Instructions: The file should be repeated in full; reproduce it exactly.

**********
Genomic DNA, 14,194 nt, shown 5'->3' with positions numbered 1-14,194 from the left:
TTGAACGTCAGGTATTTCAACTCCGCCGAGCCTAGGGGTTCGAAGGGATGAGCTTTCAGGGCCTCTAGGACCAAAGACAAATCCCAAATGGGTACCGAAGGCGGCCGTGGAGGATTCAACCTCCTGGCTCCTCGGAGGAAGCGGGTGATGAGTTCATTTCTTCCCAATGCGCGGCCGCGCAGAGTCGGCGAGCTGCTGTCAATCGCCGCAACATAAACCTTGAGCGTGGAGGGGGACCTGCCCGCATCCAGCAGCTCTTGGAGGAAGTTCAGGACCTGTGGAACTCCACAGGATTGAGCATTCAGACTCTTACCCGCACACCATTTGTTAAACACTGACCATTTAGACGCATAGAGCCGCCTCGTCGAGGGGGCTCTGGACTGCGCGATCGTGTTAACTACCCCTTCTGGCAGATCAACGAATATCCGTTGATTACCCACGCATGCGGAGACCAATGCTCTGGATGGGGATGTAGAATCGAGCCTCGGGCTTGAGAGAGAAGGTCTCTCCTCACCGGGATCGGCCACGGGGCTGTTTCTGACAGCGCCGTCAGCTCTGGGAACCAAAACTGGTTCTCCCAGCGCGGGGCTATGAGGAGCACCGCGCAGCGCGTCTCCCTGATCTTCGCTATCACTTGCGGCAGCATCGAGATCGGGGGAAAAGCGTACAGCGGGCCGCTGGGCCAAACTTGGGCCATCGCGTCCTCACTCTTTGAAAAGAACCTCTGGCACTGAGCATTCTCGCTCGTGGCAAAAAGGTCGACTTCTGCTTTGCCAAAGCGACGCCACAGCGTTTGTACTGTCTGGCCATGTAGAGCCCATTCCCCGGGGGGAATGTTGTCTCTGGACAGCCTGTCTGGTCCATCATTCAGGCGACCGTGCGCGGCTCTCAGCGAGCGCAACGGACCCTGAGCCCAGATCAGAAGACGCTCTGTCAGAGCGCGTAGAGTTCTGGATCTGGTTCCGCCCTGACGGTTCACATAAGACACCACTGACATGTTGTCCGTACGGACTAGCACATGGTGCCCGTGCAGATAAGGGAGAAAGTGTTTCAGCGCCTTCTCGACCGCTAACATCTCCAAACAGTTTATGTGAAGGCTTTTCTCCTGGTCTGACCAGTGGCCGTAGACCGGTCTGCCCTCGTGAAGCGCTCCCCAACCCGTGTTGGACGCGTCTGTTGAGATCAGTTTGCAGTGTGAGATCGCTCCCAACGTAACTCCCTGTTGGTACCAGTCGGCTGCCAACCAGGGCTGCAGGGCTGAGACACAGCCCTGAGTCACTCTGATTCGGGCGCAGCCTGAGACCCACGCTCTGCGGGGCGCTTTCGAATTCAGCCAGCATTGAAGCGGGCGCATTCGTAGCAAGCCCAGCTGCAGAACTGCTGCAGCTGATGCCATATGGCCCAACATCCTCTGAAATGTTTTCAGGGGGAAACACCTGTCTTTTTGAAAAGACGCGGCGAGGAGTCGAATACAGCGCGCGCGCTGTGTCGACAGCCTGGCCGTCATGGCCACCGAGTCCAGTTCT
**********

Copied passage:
Genomic DNA, 14,194 nt, shown 5'->3' with positions numbered 1-14,194 from the left:
TTGAACGTCAGGTATTTCAACTCCGCCGAGCCTAGGGGTTCGAAGGGATGAGCTTTCAGGGCCTCTAGGACCAAAGACAAATCCCAAATGGGTACCGAAGGCGGCCGTGGAGGATTCAACCTCCTGGCTCCTCGGAGGAAGCGGGTGATGAGTTCATTTCTTCCCAATGCGCGGCCGCGCAGAGTCGGCGAGCTGCTGTCAATCGCCGCAACATAAACCTTGAGCGTGGAGGGGGACCTGCCCGCATCCAGCAGCTCTTGGAGGAAGTTCAGGACCTGTGGAACTCCACAGGATTGAGCATTCAGACTCTTACCCGCACACCATTTGTTAAACACTGACCATTTAGACGCATAGAGCCGCCTCGTCGAGGGGGCTCTGGACTGCGCGATCGTGTTAACTACCCCTTCTGGCAGATCAACGAATATCCGTTGATTACCCACGCATGCGGAGACCAATGCTCTGGATGGGGATGTAGAATCGAGCCTCGGGCTTGAGAGAGAAGGTCTCTCCTCACCGGGATCGGCCACGGGGCTGTTTCTGACAGCGCCGTCAGCTCTGGGAACCAAAACTGGTTCTCCCAGCGCGGGGCTATGAGGAGCACCGCGCAGCGCGTCTCCCTGATCTTCGCTATCACTTGCGGCAGCATCGAGATCGGGGGAAAAGCGTACAGCGGGCCGCTGGGCCAAACTTGGGCCATCGCGTCCTCACTCTTTGAAAAGAACCTCTGGCACTGAGCATTCTCGCTCGTGGCAAAAAGGTCGACTTCTGCTTTGCCAAAGCGACGCCACAGCGTTTGTACTGTCTGGCCATGTAGAGCCCATTCCCCGGGGGGAATGTTGTCTCTGGACAGCCTGTCTGGTCCATCATTCAGGCGACCGTGCGCGGCTCTCAGCGAGCGCAACGGACCCTGAGCCCAGATCAGAAGACGCTCTGTCAGAGCGCGTAGAGTTCTGGATCTGGTTCCGCCCTGACGGTTCACATAAGACACCACTGACATGTTGTCCGTACGGACTAGCACATGGTGCCCGTGCAGATAAGGGAGAAAGTGTTTCAGCGCCTTCTCGACCGCTAACATCTCCAAACAGTTTATGTGAAGGCTTTTCTCCTGGTCTGACCAGTGGCCGTAGACCGGTCTGCCCTCGTGAAGCGCTCCCCAACCCGTGTTGGACGCGTCTGTTGAGATCAGTTTGCAGTGTGAGATCGCTCCCAACGTAACTCCCTGTTGGTACCAGTCGGCTGCCAACCAGGGCTGCAGGGCTGAGACACAGCCCTGAGTCACTCTGATTCGGGCGCAGCCTGAGACCCACGCTCTGCGGGGCGCTTTCGAATTCAGCCAGCATTGAAGCGGGCGCATTCGTAGCAAGCCCAGCTGCAGAACTGCTGCAGCTGATGCCATATGGCCCAACATCCTCTGAAATGTTTTCAGGGGGAAACACCTGTCTTTTTGAAAAGACGCGGCGAGGAGTCGAATACAGCGCGCGCGCTGTGTCGACAGCCTGGCCGTCATGGCCACCGAGTCCAGTTCT